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Why app developers are embracing the Apple Health records API

A new crop of APIs based on the FHIR standard promises to change the expectations of mobile health apps. Six-year-old app maker Medisafe illustrates the promise and problems.

Mobile health application makers may now be able to take the crucial next steps to integrate with pharmacies, drug companies and ultimately even EHRs thanks to the Apple Health records API and others.

A case in point is Medisafe, developer of a mobile personalized medication management application with 4.5 million registered users, which has been waiting six years to tie its offering into something larger, said Omri Shor, CEO and co-founder of Medisafe. "Healthcare has been aching for a connecting tissue that will start to connect different places across the ecosystem," Shor said. Thanks to the Apple Health records API, "I think the interoperability age is coming now. It's going to be able to happen from the provider space to the patient side."

An opportunity to do more

Since its inception, Medisafe has been a tool consumers used to keep track of medication timing and dosages, check on prescription interaction and even alert a friend or family member if doses were missed. But what Shor wanted was so much more -- the opportunity to tie into providers, pharmacies or even drug manufacturers so that a patient no longer had to enter the information manually and had a truly interactive support system. "I think in any other space other than healthcare I would expect that to happen upfront," he said. "If I download the American Express app, I do not imagine even for a second I have to enter each transaction. It should happen in the back end. I think that it is important for patients to have the same. It almost comes as a given because that ability should have already been here."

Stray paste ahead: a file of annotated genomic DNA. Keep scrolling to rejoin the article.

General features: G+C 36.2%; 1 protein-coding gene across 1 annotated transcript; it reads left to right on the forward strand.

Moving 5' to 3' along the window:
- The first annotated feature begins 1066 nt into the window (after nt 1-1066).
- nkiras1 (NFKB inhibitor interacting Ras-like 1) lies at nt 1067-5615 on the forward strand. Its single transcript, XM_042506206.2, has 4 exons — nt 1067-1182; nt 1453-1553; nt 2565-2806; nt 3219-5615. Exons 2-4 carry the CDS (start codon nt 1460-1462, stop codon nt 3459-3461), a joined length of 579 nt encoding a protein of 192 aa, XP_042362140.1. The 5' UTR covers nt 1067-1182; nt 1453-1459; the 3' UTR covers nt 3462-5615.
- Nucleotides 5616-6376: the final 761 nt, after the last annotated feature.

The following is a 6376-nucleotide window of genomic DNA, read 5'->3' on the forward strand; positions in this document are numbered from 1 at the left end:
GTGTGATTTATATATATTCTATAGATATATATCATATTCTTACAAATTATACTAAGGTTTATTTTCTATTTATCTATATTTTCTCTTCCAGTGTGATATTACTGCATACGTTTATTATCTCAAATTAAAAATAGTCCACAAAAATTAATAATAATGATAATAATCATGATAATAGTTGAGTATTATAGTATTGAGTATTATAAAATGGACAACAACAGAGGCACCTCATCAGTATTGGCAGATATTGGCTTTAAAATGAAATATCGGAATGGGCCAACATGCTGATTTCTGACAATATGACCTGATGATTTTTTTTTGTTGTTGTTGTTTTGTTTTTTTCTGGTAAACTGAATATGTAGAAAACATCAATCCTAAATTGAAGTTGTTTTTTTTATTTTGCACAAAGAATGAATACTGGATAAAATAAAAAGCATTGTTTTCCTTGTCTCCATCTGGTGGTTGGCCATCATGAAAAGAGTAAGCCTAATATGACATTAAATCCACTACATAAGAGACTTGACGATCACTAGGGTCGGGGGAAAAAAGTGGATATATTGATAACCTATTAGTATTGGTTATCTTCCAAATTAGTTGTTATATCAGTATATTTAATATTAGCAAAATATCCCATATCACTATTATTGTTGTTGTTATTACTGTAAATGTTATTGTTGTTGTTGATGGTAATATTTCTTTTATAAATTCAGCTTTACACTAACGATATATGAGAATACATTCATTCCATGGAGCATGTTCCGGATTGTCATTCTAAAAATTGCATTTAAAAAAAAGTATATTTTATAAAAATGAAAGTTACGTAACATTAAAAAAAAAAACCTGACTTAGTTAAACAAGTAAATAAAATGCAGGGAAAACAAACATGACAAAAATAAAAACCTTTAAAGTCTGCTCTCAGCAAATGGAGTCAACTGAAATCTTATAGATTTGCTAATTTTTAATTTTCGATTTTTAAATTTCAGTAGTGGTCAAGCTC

I think the interoperability age is coming now. It's going to be able to happen from the provider space to the patient side.
Omri ShorCEO and co-founder, Medisafe

Medisafe user Lucy Trieshmann, who takes a fistful of prescriptions twice a day, would agree. She sees physicians in eight different specialties from rheumatology to orthopedics and nephrology, and there's no single doctor who coordinates her care, she explained. When she fell ill two years ago, she'd never really taken a lot of prescription medication and needed something to help her keep track and warn her of interactions. "I take a bunch of weird medications nobody's super familiar with," she said. A patient portal isn't helpful because she can't edit it, and it doesn't warn her about potential drug interactions. The ability to have this information on her phone, and eventually have it linked to a pharmacy and her providers, will be invaluable to her, she said.

The Apple Health records API, which is based on the FHIR standard, "will remove the friction that's been in the process," Shor said. "Patients are going to be able to easily and accurately download their medication records into Medisafe."

Despite promise, the path is difficult

"There is increased adoption of FHIR," said Arielle Trzcinski, senior analyst serving application development and delivery at Forrester Research. "I like the standardized approach. There is consistency in the terminology and the data sent over and it is in a consistent format that can be ingested in a scalable way."

But despite the promise of the Apple Health records API, the road ahead for Medisafe and other companies like it is unlikely to be either straightforward or easy, simply because of the nature of the healthcare industry. "Everything is long in healthcare," Shor said. He's met with large hospitals and provider groups, most of which don't have the technology in place for integration right now, and they also lack the financial incentives.

"One pharmacy can integrate and they do have an API; however, for us to integrate there [has] to be a certain level of incentives," he said. "Another pharmacy also has opened an API but hasn't made the business case to do anything with it." Most promising right now are pharmaceutical companies and payers, both of which have a vested interest in patients taking their medication correctly. So even after a six-year wait, Shor continues to take the long view. "There's a lot of value in knowing how the system operates."

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